Don’t get me wrong - in many cases using a VPN is a very good idea. Connecting to WiFi on your smartphone at a coffehouse? Using a VPN is absolutely the best thing you can do to protect yourself. But for the specific purpose of content unblocking it is overkill.
Since you’re reading this blog, you probably know that DNS translates Internet host names into IP addresses. So what is “smart” DNS and how exactly is it any smarter than the regular kind?
Smart DNS is more than just DNS since it also provides proxies for the content services it supports. Lets say a smart DNS user wants to access Netflix. She enters netflix.com in her browser, which triggers a DNS request for the hostname but the smart DNS doesn’t provide the real netflix.com IP address. Instead, it responds with the address of a proxy server controlled by the DNS provider. Browsing Netflix’s website now goes through the DNS provider so the user appears to be located where the proxy server is.
Smart DNS is easy for the user since it only requires changing the DNS servers on a specific device or a router. It’s also “just” DNS, so what could be the harm in that? Well, for starters you generally want to have your DNS as close (network latency wise) to you as possible since it will otherwise hinder your web browsing, etc. But besides performance considerations there are also security concerns - more on that in a bit.
Free stuff will bite you
HTTP proxies and VPNs have mostly the same security drawbacks. You are essentially trusting a single entity with all your traffic. If that traffic is not encrypted (HTTP instead of HTTPS) the people running the proxy or VPN server can inspect and even modify it. Even if the service is provided by a company, how can you make sure that company or its sysadmins is not looking through your traffic for valuable information? We definitely have seen examples of badly behaving providers (see Hola Internet).
There’s no such thing as a free lunch. You are definitely better off paying for a proxy or VPN than using a free one. But there’s still some trusting that needs to be done on your part, and not everyone is comfortable with that.
Smart DNS is potentially better since only traffic intended for a few content providers should be given special treatment. However, you are still giving up control of DNS and that can be more dangerous than even a misbehaving HTTP proxy or VPN server. The same goes here - paid is probably more secure than free.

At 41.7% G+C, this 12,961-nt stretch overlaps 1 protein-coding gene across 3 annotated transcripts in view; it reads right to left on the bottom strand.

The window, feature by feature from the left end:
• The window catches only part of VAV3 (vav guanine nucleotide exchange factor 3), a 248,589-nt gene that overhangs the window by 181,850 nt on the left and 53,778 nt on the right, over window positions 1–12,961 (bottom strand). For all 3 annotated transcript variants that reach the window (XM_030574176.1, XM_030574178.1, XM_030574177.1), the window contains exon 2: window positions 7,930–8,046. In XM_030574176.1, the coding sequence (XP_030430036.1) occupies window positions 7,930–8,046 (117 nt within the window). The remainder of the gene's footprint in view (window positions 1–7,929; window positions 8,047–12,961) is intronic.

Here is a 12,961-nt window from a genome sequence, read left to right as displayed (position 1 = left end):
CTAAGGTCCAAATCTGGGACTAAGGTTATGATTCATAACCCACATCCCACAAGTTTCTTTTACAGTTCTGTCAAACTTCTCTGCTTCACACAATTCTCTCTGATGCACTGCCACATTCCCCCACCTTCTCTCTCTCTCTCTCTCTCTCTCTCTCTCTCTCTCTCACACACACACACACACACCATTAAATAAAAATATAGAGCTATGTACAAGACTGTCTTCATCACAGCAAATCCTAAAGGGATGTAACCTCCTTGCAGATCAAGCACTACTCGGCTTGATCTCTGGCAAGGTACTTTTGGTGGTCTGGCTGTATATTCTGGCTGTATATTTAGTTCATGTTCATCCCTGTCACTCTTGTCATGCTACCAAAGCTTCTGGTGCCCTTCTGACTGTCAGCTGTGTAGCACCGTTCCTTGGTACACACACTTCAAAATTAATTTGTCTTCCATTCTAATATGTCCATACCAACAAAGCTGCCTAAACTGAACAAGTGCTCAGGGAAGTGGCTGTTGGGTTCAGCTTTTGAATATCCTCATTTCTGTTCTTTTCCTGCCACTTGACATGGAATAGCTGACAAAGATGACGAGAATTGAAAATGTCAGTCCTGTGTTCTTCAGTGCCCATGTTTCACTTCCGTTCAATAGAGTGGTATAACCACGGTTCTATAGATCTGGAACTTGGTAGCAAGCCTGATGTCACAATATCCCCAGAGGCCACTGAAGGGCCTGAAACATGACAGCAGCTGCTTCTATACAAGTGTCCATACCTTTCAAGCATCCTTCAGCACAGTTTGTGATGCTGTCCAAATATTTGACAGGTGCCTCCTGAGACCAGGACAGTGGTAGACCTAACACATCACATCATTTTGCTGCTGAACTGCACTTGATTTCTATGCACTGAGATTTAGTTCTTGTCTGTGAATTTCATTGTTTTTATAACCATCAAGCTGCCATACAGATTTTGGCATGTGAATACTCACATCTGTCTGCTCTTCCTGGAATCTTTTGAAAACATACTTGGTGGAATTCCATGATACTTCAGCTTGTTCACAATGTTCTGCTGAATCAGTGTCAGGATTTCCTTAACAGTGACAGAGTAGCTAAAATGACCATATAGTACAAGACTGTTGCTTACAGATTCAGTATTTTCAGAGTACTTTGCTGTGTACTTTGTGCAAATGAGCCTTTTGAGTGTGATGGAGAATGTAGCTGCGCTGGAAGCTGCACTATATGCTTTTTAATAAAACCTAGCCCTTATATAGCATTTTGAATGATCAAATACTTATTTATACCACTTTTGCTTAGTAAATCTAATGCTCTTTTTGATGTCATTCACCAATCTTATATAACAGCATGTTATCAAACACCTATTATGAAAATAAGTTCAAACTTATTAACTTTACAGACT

Obligatory doomsday scenario
For most people, the possibility of someone snooping on their Internet traffic should be disconcerning. There are of course those who are unfazed by that and say they have nothing to hide. They might think differently about having their computer (or even TV) infected with malware. But that’s perfectly possible if your proxy/VPN/DNS provider wants to harm you. One scenario is that your provider might simply wait for you to download an executable from an unencrypted location - say Microsoft anti-virus - and provide a malware executable instead. This may also work for media players and smart TVs since they often auto update their firmware and don’t exactly have a stellar track record when it comes to security.
First off - don’t use a random free service off the Internet to unblock content. Go for a paid service, or better yet, roll your own if you have the technical chops for it.
If you have to rely on a service, try to limit where you install it. Configuring smart DNS servers only for few devices (TVs, media players) whose single purpose is content consumption reduces the potential for abuse by a lot. Don’t configure your router’s DNS or VPN unless you really have to and understand the implications of it.
Photo credit: Geitabergsvatn, Iceland. Own photo.